The soil surface nutrient balance is mainly calculated by the difference between nutrient input and output in agricultural systems [18,19,20]. In agricultural systems worldwide, farm gate, soil surface, and soil systems are the dominant methods of budgeting nutrients [21,22]. Previous studies have suffered from difficulties in obtaining crop cultivation statistics and limited spatial scale expression of farmland nutrient balance [23]. Most studies have been conducted through field experiments to study the effects of crop layout on farmland nutrient balance. There have been fewer and more problematic studies at the macro level by domestic and foreign scholars [24,25,26]. As the basic administrative unit, the county is the smallest unit of agricultural policy implementation. Therefore, many scholars in China and abroad have taken the county as the smallest research unit to conduct research on farmland nutrient balance [27]. However, taking the county as the unit can only reflect the overall farmland nutrient balance in the county and cannot determine the spatial distribution changes of farmland nutrients in the county. Remote sensing crop monitoring studies have been conducted to obtain large-scale crop information in a rapid, accurate, and timely manner. With the increasing abundance of remote sensing data sources, research on remote sensing technology for crop identification has developed from single to multiple crop identification [28]. Numerous studies in China and abroad have shown that the use of MODIS data combined with phenological information can effectively extract crop planting layout in large regions [29,30,31]. Using GIS builds a database on agricultural nutrients, long-term monitoring of agricultural nutrients over time, a comparison of these data over several periods, and a large-scale analysis of the spatial coverage and variation in space [32]. The nutrient balance of farmland is expressed at the pixel scale and can assist relevant departments to collect timely information on the nutrient balance of farmland and scientifically assess the nutrient status of regional farmland and environmental risks.
The Western Liaohe Plain is located in the World Golden Maize Belt and is an arid and semi-arid region. In recent years, owing to the influences of climate and policies, the crop layout in this area has changed significantly. Changes in crop planting layout inevitably have an impact on the farmland nutrient balance. If N and P inputs exceed the needs of crop production, excess nutrients accumulate in the soil and the remaining nutrients will be discharged into water bodies through gas emissions, leaching, and runoff, causing environmental pollution [33,34,35]. Soybean, wheat, and maize are the main food crops in the West Liaohe River Basin. In this study, we combined the advantages of remote sensing to interpret crop layout with MODIS data, constructed a model of farmland nutrient balance, and built a nutrient balance database based on GIS. This study is of great significance for improving the utilization rate of fertilizers, reducing environmental pollution, developing and utilizing regional arable land, and efficiently utilizing agricultural resources in arid and semi-arid regions. This research has significant implications for food security, sustainable crop production, and other sustainable use of resources.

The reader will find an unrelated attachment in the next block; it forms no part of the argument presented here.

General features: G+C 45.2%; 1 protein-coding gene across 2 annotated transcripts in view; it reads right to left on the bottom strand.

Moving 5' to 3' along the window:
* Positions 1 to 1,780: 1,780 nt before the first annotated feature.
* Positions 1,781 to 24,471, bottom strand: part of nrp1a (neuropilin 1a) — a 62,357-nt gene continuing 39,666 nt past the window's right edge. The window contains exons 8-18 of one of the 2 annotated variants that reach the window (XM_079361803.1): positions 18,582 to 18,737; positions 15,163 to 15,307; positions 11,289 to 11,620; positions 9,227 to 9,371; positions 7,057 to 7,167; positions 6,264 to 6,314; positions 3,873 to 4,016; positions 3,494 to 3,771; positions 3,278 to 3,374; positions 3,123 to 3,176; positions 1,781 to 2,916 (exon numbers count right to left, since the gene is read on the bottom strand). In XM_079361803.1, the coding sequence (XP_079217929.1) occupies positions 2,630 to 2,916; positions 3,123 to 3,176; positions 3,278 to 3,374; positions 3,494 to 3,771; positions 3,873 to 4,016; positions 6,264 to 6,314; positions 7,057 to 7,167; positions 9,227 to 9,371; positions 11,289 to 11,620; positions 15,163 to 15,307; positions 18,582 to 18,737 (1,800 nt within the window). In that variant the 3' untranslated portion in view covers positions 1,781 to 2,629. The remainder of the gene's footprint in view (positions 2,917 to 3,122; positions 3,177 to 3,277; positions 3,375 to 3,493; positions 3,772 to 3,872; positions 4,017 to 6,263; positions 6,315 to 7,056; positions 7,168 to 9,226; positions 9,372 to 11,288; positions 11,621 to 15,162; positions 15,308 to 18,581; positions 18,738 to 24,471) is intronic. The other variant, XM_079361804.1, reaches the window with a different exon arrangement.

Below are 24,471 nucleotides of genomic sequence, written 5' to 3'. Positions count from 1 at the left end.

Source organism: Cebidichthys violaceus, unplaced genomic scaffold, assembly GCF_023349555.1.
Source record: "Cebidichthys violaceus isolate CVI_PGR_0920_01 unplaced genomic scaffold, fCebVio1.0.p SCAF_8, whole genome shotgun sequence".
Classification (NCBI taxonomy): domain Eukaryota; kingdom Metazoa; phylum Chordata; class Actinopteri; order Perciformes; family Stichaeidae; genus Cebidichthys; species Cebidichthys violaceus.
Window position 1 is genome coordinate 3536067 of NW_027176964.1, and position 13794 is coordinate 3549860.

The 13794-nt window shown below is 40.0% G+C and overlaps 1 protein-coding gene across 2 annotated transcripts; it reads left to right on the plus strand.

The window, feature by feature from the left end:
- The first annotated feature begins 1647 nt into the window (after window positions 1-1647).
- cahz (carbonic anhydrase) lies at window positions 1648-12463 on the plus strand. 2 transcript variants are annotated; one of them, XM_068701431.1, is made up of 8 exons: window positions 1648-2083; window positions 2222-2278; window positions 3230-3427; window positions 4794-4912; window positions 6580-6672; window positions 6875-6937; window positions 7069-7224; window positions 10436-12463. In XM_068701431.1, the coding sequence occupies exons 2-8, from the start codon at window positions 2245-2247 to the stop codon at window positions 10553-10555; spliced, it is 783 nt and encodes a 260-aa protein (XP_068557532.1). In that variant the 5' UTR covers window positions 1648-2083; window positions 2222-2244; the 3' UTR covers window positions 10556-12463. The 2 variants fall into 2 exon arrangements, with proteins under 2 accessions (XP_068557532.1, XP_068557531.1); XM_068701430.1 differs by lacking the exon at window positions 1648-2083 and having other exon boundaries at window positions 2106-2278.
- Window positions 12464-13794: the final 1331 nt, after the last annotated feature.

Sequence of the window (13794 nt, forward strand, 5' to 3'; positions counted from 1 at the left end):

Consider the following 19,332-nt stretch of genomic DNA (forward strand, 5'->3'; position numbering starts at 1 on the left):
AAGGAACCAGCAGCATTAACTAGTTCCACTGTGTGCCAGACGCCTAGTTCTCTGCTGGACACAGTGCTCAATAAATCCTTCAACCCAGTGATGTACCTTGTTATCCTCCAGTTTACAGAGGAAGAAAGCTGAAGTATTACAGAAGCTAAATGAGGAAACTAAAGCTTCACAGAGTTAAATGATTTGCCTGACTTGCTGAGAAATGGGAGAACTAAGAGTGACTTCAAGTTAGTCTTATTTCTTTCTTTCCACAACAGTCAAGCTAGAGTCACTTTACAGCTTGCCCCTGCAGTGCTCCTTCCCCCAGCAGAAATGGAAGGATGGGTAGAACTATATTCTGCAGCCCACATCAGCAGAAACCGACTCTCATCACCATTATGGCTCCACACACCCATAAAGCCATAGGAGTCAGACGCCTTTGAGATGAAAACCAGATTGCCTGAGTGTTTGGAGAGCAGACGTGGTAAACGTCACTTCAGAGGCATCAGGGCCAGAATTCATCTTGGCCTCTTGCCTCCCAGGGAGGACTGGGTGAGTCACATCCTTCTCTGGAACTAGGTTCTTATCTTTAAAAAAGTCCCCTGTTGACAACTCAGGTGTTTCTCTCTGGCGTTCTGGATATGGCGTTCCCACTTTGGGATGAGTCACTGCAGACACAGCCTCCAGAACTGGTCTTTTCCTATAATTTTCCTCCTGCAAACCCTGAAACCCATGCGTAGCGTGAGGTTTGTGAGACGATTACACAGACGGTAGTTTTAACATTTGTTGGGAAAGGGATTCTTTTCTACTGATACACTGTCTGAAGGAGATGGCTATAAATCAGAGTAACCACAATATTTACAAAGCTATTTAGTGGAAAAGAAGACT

2. Materials and Methods

2.1. Study Area

The West Liaohe River Basin is located at the junction of the eastern section of the farming–pastoral ecotone in northern China [36]. The total area of the basin (41°05′–45°12′ N, 116°36′–124°34′ E) is 1.36 × 105 km2 and covers 23 counties in the Inner Mongolia Autonomous Region, Hebei, Liaoning, and Jilin provinces (Figure 1). The mountainous area of the basin is approximately 8.4 × 104 km2. Most of the West Liaohe River Basin water system is located in the northeastern part of the Inner Mongolia Autonomous Region. The 1st level tributaries of the West Liaohe River include the Laoha, Xilamulun, Jiaolai, and Xinkai Rivers and are divided into three sub-basins: Xilamulun and Laoha River Basins (upper reaches), Wulijimu River Basin (middle reaches), and West Liaohe River lower reaches basin (below Sujiabao) (lower reaches). The overall topography of the Liaohe River Plain exhibits a gently inclined trend from west to east, with the lowest in the eastern region and is undulating with an elevation of approximately 82 m. The West Liaohe River Basin is located in a continental monsoon climate zone. It is restricted by the Mongolian plateau airflow, with low precipitation and large seasonal changes [37]. Geographical and climatic conditions are suitable for maize cultivation. The main crops in this region are maize, soybean, and wheat.

2.2. Data Sources